Whale Shark

Featured from Sport Diver Magazine:

Small critters are cool, but we’re betting that most of us became divers to see the big stuff. If you signed up to see sharks, whales and mantas, check out Sport Diver Magazine’s incredible collection of the world’s 36 best big-animal encounters.

One of the world’s rarest encounters, you’ve gotta have thick skin (or a great drysuit) to dive with beluga whales. The whales, which live only in Arctic and sub-Arctic waters, are protected from the cold temperatures by a thick layer of blubber. When the White Sea freezes over in winter, the paper-white mammals swim under the thick layers of ice, surfacing to breathe where the ice is cracked. With its flexible neck and supple body, a beluga can twist, turn and maneuver in confined spaces. Belugas are big and curious but not aggressive — mostly you’ll watch them play at underwater acrobatics, making you feel as if you’re the luckiest audience in the world (if not the coldest). — Franco Banfi

Fall in with a bucket of chum in virtually any temperate ocean, and you’ll likely attract a few “blue dogs,” but it’s tough to beat the cageless encounters you’ll have in Southern California. Perhaps it’s the quality of the light in sunny SoCal that makes the blue sharks’ flanks glow with such brilliance, or it might be the outstanding visibility that makes them appear more electric blue than their cousins overseas. Either way, you’ll love the experience of watching a shimmering blue shark snake its way toward you up the chum slick. Remember to hold your ground but not your breath as the slow-moving ocean wanderer comes in for a close pass, its midnight-blue eye fixed firmly on your gaze as it slowly swims past. — Andy Murch

Blue Shark

Gear up (in mask, snorkel and fins) as the crew strings two long ropes from the boat’s stern, hold on, float, and wait for the show to begin. At this spot on one of Australia’s Ribbon Reefs, minke whales gather to, well, do what we’re not exactly sure. It won’t matter as you gaze upon their sleek, aerodynamic bodies, 30 feet down, streamlined to perfection as they glide effortlessly in the water. As time passes, the large whales grow more comfortable with your presence, and they get close enough for eyeball-to-eyeball encounters that’ll leave you breathless. You’re guaranteed to feel a new consciousness and acknowledgment from each encounter with these magnificent mammals. — Vanessa Mignon


Greg Skomal / NOAA Fisheries Service
Greg Skomal / NOAA Fisheries Service

Basking sharks don’t just show up on just any snorkel trip — you have to go out searching for them. And the first sighting from the boat is always of that colossal dorsal fin. Basking sharks are already big — the second-largest fish in the sea — but their dorsal fins still seem oversize. Seeing this massive fish at the surface quickens the pulse and sharpens the senses. Time to get wet. The chilly, green, plankton-filled water reveals little. You look to the boat for guidance. They’re pointing behind you. You turn and spot that dorsal fin heading straight for you. You look underwater. Nothing. Above again and adjust your position to intercept the shark. You look underwater, and a huge mouth slowly materializes. Which is when you have to remind yourself that the 25-foot shark eats only plankton. It powers past like a locomotive and is gone. You close your eyes to replay the action. You want to do it again. — Alex Mustard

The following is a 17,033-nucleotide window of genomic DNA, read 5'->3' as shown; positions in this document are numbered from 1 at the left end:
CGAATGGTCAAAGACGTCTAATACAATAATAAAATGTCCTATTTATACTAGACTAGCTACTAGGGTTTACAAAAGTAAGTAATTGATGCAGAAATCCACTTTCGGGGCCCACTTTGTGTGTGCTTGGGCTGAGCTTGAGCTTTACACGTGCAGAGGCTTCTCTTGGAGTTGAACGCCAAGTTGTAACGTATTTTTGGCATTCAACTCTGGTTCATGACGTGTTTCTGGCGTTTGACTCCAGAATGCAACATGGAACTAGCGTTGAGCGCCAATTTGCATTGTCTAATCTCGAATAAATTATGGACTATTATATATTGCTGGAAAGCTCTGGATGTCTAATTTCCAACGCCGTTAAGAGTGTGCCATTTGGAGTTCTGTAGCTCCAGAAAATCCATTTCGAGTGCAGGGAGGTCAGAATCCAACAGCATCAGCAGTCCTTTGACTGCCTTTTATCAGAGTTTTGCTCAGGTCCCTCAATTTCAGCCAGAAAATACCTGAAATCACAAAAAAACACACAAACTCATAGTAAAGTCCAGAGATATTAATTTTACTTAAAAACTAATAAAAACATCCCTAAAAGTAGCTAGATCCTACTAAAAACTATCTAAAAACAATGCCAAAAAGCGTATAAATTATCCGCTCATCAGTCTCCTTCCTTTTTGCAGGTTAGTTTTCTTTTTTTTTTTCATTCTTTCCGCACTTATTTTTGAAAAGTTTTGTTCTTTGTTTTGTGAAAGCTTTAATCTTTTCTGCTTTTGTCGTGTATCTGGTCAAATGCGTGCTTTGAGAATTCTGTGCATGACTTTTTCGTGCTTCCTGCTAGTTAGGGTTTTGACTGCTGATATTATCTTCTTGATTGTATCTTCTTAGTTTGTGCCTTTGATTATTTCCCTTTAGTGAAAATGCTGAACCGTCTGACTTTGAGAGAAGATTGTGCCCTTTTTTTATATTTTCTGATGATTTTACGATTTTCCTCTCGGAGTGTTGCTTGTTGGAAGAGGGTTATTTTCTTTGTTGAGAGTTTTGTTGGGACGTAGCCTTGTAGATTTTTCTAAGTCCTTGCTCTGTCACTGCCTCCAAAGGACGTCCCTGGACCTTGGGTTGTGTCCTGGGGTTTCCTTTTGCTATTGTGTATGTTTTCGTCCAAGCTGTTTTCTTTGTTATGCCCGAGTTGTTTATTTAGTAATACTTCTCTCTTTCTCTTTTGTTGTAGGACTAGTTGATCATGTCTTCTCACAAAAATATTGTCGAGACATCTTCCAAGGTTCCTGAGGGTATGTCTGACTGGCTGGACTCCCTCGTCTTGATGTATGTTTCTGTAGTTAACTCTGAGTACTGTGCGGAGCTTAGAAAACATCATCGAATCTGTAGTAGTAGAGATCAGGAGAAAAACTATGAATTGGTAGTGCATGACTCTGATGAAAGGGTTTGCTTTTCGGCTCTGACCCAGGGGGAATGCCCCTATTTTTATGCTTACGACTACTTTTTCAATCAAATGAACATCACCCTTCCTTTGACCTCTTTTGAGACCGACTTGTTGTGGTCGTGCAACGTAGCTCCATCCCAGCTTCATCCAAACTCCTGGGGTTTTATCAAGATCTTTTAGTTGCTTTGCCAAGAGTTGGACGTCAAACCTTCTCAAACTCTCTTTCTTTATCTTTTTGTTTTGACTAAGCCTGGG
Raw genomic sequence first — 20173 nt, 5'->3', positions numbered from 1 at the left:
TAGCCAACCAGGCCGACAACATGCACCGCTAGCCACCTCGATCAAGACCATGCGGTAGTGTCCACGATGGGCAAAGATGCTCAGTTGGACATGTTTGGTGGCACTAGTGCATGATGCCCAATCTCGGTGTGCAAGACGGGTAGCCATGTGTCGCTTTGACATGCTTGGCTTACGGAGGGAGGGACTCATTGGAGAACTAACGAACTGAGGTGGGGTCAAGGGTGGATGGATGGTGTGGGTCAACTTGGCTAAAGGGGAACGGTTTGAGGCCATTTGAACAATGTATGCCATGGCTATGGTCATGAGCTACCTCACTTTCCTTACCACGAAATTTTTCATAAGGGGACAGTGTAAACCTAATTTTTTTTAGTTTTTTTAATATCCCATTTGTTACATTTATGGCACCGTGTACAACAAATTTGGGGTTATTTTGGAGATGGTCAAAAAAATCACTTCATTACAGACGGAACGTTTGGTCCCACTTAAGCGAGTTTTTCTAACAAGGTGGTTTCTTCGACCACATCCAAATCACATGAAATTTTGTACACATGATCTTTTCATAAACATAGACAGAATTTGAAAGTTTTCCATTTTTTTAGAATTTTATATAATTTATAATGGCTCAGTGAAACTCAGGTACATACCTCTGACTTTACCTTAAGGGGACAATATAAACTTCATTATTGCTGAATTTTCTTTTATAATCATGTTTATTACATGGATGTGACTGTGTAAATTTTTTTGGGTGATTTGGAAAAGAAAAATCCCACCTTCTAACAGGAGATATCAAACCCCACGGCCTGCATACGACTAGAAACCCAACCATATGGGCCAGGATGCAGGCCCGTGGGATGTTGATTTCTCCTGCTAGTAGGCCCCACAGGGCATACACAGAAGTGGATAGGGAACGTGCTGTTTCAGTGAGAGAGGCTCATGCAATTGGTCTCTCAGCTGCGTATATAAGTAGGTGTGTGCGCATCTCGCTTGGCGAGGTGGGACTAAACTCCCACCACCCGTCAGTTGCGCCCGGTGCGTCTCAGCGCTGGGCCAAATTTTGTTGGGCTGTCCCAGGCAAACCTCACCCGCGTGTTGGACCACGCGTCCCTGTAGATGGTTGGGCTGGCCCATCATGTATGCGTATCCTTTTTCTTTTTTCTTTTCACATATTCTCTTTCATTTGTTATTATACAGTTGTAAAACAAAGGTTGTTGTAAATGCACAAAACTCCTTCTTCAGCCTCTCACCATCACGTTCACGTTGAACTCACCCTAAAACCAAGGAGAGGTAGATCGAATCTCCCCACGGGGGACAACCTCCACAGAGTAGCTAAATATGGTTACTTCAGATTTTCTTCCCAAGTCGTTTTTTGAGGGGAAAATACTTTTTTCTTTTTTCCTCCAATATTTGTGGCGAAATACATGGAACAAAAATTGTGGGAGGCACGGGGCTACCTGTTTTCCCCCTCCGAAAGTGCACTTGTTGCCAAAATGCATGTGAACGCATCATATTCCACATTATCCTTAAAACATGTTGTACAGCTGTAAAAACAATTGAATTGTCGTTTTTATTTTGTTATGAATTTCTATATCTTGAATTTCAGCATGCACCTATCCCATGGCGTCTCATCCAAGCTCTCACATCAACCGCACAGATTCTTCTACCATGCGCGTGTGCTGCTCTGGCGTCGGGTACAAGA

Cenotes are holes in the Yucatan limestone that connect underground rivers with the jungle above. Sunlight streams into each cenote, in turn bringing life to these freshwater ecosystems — amazing underwater gardens full of aquatic plants, turtles and various species of fish. And like any healthy ecosystem, there is a top predator to keep life in balance: the Morelet’s crocodile. Shy and elusive, it might take a while poking about the bushy edges of a cenote to find this small, slender croc, but when you have the opportunity to finally see one up close, you’ll be amazed that thousands of years of evolution has created this: the perfect hunter. — Javier Sandoval

Richard Ling
Image: Richard Ling


Potato cod are a bit like giant puppies. They love attention and a pat. (Though we don’t recommend doing so.) They don’t wag their tails, but they do hang around under the dive boat, soaking up attention at the famous Cod Hole on Ribbon Reef 10. These large fish aren’t afraid to throw their weight around during the regular cod feeds — they can move surprisingly fast and will do their best to get to the plastic container holding the food. but once the feed is over, they return to their placid state, happily posing for photographers and videographers. If you’re patient and wait for most of the dive group to disperse, you can even watch cleaner wrasse giving the cod a post-meal clean. Which, come to think of it, might make them seem a bit like giant cats. — Seanna Cronin

Some animals are extra cool because they’re less common — we’re looking at you, humpbacks — but manta rays, with a cool factor of infinity, are fairly widespread. Socorro, Galapagos and the Maldives are home to excellent encounters, but it’s the big Island of Hawaii, with a truly one-of-a-kind manta experience. Every night, boats from Kona gather in Garden Eel Cove. A powerful light box is placed 15 feet underwater; it attracts plankton which, in turn, bring in upwards of 40 mantas that scoop up the food only inches from your face. And while you know there are plenty of other mantas in the world, these personable rays — many of which return night after night — make it seem as if it’s a private encounter of your very own. — David Espinosa

Manta Ray in Kona

To read more World’s Best Big Animal Dives, visit SportDiver.com.

To find other places you can scuba dive with these amazing animals, check out the ScubaEarth Critter Finder.

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